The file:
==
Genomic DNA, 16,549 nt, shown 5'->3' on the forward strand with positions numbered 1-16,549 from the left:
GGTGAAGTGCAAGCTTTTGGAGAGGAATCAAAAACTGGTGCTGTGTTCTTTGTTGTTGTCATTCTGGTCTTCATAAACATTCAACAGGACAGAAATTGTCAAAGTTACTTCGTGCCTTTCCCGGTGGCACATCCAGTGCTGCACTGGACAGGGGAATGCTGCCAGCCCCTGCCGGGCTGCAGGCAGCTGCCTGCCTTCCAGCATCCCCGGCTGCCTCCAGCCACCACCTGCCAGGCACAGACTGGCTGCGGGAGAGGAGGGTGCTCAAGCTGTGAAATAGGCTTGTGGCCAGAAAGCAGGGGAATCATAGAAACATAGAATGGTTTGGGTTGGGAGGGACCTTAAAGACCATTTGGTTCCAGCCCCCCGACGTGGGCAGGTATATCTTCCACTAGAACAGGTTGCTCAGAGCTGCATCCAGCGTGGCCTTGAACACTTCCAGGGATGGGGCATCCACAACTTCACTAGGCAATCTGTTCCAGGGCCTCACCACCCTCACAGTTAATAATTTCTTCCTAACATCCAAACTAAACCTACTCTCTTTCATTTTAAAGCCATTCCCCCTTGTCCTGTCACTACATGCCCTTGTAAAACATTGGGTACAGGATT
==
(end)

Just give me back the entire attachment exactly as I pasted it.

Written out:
Genomic DNA, 16,549 nt, shown 5'->3' on the forward strand with positions numbered 1-16,549 from the left:
GGTGAAGTGCAAGCTTTTGGAGAGGAATCAAAAACTGGTGCTGTGTTCTTTGTTGTTGTCATTCTGGTCTTCATAAACATTCAACAGGACAGAAATTGTCAAAGTTACTTCGTGCCTTTCCCGGTGGCACATCCAGTGCTGCACTGGACAGGGGAATGCTGCCAGCCCCTGCCGGGCTGCAGGCAGCTGCCTGCCTTCCAGCATCCCCGGCTGCCTCCAGCCACCACCTGCCAGGCACAGACTGGCTGCGGGAGAGGAGGGTGCTCAAGCTGTGAAATAGGCTTGTGGCCAGAAAGCAGGGGAATCATAGAAACATAGAATGGTTTGGGTTGGGAGGGACCTTAAAGACCATTTGGTTCCAGCCCCCCGACGTGGGCAGGTATATCTTCCACTAGAACAGGTTGCTCAGAGCTGCATCCAGCGTGGCCTTGAACACTTCCAGGGATGGGGCATCCACAACTTCACTAGGCAATCTGTTCCAGGGCCTCACCACCCTCACAGTTAATAATTTCTTCCTAACATCCAAACTAAACCTACTCTCTTTCATTTTAAAGCCATTCCCCCTTGTCCTGTCACTACATGCCCTTGTAAAACATTGGGTACAGGATT